- Class Number 6062
- Term Code 3260
- Class Info
- Unit Value 6 units
- Mode of Delivery In Person
- Dr Anand Deopurkar
- Dr Anand Deopurkar
- Class Dates
- Class Start Date 25/07/2022
- Class End Date 28/10/2022
- Census Date 31/08/2022
- Last Date to Enrol 01/08/2022
This course introduces the basic concepts of modern algebra such as groups and rings. The philosophy of this course is that modern algebraic notions play a fundamental role in mathematics itself and in applications to areas such as physics, computer science, economics and engineering. This course emphasizes the application of techniques.
Topics to be covered include:
- Group Theory - permutation groups; abstract groups, subgroups, cyclic and dihedral groups; homomorphisms; cosets, Lagrange's Theorem, quotient groups, group actions; Sylow theory.
- Ring Theory - rings and fields, polynomial rings, factorisation; homomorphisms, factor rings.
- Linear algebra - unitary matrices, Hermitian matrices, canonical forms.
Note: Graduate students attend joint classes with undergraduates but are required to have a deeper understanding of the material, are expected to do extra work of a more theoretical nature and are assessed separately
Upon successful completion, students will have the knowledge and skills to:
On satisfying the requirements of this course, students will have the knowledge and skills to:1. Explain the fundamental concepts of advanced algebra such as groups and rings and their role in modern mathematics and applied contexts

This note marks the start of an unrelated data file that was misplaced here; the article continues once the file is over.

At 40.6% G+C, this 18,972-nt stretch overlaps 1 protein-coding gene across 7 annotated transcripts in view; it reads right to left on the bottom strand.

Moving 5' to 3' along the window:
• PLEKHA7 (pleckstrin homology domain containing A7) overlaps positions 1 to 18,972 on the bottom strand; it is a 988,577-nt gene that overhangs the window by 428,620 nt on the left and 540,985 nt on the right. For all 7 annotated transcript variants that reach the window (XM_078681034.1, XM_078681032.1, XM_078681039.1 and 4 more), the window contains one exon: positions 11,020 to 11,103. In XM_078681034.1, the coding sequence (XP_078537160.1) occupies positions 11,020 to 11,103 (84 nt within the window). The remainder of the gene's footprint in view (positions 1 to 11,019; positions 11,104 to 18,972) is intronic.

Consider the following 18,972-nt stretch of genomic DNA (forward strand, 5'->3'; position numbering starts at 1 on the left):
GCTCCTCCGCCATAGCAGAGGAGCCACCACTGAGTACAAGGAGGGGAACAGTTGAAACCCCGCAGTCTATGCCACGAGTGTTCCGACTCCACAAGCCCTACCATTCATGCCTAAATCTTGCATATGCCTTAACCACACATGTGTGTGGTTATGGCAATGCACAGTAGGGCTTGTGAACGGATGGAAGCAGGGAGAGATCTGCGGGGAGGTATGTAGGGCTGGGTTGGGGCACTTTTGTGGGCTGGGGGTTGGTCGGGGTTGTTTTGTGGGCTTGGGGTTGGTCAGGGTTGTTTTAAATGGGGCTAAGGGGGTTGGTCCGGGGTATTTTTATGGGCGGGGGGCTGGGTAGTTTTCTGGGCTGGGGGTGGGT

2. Demonstrate accurate and efficient use of advanced algebraic techniques
3. Demonstrate capacity for mathematical reasoning through analyzing, proving and explaining concepts from advanced algebra
4. Apply problem-solving using advanced algebraic techniques applied to diverse situations in physics, engineering and other mathematical contexts
Additional Course Costs
Examination Material or equipment
No materials are allowed for the exams.
Artin's "Algebra" textbook. (Any edition is acceptable, although the 2nd edition and later are preferred.)
Recommended student system requirements
ANU courses commonly use a number of online resources and activities including:
- video material, similar to YouTube, for lectures and other instruction
- two-way video conferencing for interactive learning
- email and other messaging tools for communication
- interactive web apps for formative and collaborative activities
- print and photo/scan for handwritten work
- home-based assessment.
To fully participate in ANU learning, students need:
- A computer or laptop. Mobile devices may work well but in some situations a computer/laptop may be more appropriate.
- Speakers and a microphone (e.g. headset)
- Reliable, stable internet connection. Broadband recommended. If using a mobile network or wi-fi then check performance is adequate.
- Suitable location with minimal interruptions and adequate privacy for classes and assessments.
- Printing, and photo/scanning equipment
For more information please see https://www.anu.edu.au/students/systems/recommended-student-system-requirements
Students will be given feedback in the following forms in this course: